dgrabowski

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Everything posted by dgrabowski

  1. If someone had asked me (I have an engineering degree, somewhere) if this would even be possible, I'd be inclined to say "nope". Tunnel motors draw a ton of power, and the cost of the batteries to supply that power, plus the cost of the inverters, would be staggering. I'm super impressed - actually, almost bewildered - to read that this is happening.
  2. I think that since the dropzone converstion to the new format, some things like embedded files got broken. Here's the sizing chart. ICON Harness Sizing Chart.pdf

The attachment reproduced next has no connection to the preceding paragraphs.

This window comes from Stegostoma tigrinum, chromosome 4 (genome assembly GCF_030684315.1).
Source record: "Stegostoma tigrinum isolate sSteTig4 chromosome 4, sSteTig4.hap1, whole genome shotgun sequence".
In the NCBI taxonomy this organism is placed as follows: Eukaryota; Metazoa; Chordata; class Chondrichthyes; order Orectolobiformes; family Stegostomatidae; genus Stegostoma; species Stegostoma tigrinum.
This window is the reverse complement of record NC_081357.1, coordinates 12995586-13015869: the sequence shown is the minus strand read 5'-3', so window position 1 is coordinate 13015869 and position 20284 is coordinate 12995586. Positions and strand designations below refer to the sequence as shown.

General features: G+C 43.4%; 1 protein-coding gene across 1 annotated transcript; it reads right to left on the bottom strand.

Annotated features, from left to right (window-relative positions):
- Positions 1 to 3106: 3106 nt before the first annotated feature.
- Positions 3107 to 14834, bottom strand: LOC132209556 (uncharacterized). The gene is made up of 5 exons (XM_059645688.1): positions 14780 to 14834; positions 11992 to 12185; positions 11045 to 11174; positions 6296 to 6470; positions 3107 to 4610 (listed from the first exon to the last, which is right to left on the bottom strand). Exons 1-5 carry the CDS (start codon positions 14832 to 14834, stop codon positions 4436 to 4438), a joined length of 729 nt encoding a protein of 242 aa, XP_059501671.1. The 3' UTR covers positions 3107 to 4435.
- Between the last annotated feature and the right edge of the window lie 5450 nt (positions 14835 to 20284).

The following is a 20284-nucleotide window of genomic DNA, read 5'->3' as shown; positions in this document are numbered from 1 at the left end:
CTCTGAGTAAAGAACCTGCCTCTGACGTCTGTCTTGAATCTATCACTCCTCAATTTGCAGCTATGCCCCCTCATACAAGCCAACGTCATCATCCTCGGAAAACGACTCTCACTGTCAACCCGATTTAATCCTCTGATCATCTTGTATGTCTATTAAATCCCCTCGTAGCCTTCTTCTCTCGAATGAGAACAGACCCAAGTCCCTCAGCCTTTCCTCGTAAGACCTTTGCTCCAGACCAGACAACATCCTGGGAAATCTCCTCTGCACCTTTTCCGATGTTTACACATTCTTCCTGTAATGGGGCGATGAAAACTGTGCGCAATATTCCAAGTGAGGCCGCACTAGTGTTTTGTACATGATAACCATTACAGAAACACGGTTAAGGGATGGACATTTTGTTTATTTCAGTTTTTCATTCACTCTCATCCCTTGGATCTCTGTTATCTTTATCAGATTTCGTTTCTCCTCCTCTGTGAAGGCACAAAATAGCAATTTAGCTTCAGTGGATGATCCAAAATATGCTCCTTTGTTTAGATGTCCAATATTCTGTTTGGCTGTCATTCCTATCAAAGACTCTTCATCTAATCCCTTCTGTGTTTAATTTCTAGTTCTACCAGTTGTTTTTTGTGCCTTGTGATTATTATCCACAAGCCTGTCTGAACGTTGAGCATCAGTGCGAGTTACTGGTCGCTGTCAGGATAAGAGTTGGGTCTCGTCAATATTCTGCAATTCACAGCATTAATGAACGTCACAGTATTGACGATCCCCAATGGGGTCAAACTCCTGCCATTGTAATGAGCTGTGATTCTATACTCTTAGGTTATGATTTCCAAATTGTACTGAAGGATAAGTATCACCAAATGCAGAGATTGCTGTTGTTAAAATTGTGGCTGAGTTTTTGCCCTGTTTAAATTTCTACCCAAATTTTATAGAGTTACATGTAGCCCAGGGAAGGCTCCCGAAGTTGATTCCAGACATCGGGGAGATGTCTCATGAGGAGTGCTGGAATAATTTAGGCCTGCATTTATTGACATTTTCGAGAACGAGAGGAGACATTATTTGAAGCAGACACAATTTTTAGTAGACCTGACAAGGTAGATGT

3. I can't comment on the AFF program at Sebastian, as I've never seen it; that said, Sebastian has a great reputation and I would expect that its student program would follow. I simply chimed in to this thread because I happen to be a big fan of Spaceland's STP. Thirty minutes of tunnel isn't much, and how you perform in the safety of the tube may or not be relevant as to how you do in the air (with additional significant mental challenges as well as 25 pounds of gear in a restrictive harness). It doesn't matter how great you are in the tunnel if you are not altitude-aware, fail to follow instructions, or fail to deploy your own parachute on any AFF level; you'll have to repeat the level before you progress. We can get away with lots of things in the tunnel; there's no room for that in freefall. Your AFF instructors are in the best position to gauge your progress and ability to move along; your 'feeling' is not, especially before you even start. At the start of AFF, your instructors will most likely not take your tunnel time into account, and as you move along, they'll allow you to progress at your own pace. It's certainly not unheard of to combine the goals of two higher levels into one jump, but it's extremely common for students to repeat levels because they didn't perform satisfactorily. Whatever you do - stay safe, listen to your instructors, and jump as often as you can.